He Died At 32, But A Young Artist Lives On In LA's Underground Museum | KUOW News and Information

He Died At 32, But A Young Artist Lives On In LA's Underground Museum

Aug 29, 2016
Originally published on August 29, 2016 4:50 pm

It's a sweltering night in July and Los Angeles' Underground Museum is packed. "It's crowded and hot, but it feels really good," says vistor Jazzi McGilbert. Like much of the crowd, McGilbert is young, creative and African-American. She drove across town to this unassuming, bunkerlike storefront for an event that combines art and activism. The museum is one of her favorite spots in Los Angeles. "I like what it stands for," McGilbert says. "... And the art is incredible."

The Underground Museum aims to promote cutting-edge African-American art, but inclusiveness is also part of its mission. "This is a black space," a message on the museum door reads, "but all are welcome."

When artist Noah Davis founded the museum, he wanted to do two things: sidestep the existing gallery system, with its rigid hierarchies and gatekeepers, and bring world-class art to a neighborhood he likened to a food desert, meaning no grocery stores or museums. Davis died a year ago Monday of a rare form of cancer.

A beyond audacious request

When Davis began working on the museum, he was a rising art world star with powerful friends, like Helen Molesworth, chief curator of the Museum of Contemporary Art, Los Angeles. Molesworth remembers when Davis first asked for her help.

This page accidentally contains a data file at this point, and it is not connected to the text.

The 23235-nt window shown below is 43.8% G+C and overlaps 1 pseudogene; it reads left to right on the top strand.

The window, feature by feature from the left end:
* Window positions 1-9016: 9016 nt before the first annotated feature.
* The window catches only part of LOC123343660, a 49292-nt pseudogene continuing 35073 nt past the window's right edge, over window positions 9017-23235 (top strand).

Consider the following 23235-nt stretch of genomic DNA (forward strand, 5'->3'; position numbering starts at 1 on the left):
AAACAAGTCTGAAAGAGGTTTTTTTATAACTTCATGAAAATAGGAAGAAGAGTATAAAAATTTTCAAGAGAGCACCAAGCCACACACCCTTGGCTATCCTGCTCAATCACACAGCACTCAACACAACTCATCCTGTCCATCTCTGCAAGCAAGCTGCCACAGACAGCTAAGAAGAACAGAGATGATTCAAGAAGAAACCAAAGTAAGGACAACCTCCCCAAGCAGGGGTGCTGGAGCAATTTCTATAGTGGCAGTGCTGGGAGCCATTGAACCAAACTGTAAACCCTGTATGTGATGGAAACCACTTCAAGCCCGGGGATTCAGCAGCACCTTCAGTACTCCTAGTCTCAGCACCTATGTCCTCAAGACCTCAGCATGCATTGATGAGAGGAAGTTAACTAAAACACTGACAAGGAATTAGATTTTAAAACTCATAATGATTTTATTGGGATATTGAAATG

"He wasn't asking for, you know, someone to help him with the marketing ... he was asking us for the art," she says. In other words, he was asking the museum to lend him whatever he wanted from its valuable collection — a beyond audacious request.

"No one had ever asked like that before," Molesworth says. She was intrigued by the idea that an institution like hers could help bring art to people who might not otherwise see it. But she didn't just hand over MOCA's art — first she helped Davis upgrade the Underground Museum's security and HVAC system to protect the art. Then she left it alone.

"I know how to make a museum," Molesworth says. "I don't know how to make an underground museum."

Noah Davis did. When he died from cancer, he was only 32 years old. He left instructions for the next 18 shows, but they're mostly just concepts, titles and lists of the works he wanted to display. In the wake of his death, Megan Steinman joined as the museum's director. She understood their goal of challenging what museums can be.

"Museums are gorgeous," Steinman says, "but they also come with this idea of how you're supposed to be and how you're supposed to stand and how loud you're supposed to be and if you can talk or not." Also: whether you can afford the entrance fee and how hard it is to get there. "And then you get there and it's like massive walls and these cavernous spaces," she says, "and it's like all these things that are telling your mind how to think before you even get to the artwork itself."

The artwork at the Underground Museum is cutting-edge and often conceptual. One work features wallpaper that shows a lynching. Noah Davis hung a photograph on top of it — a haunting, real-life portrait of a lynching victim's wife in the American South from 1949.

"The look in her eyes — that grief, that pain — you can just feel her heart and her soul in this photograph," says Karon Davis, Noah Davis' widow and the museum's co-founder.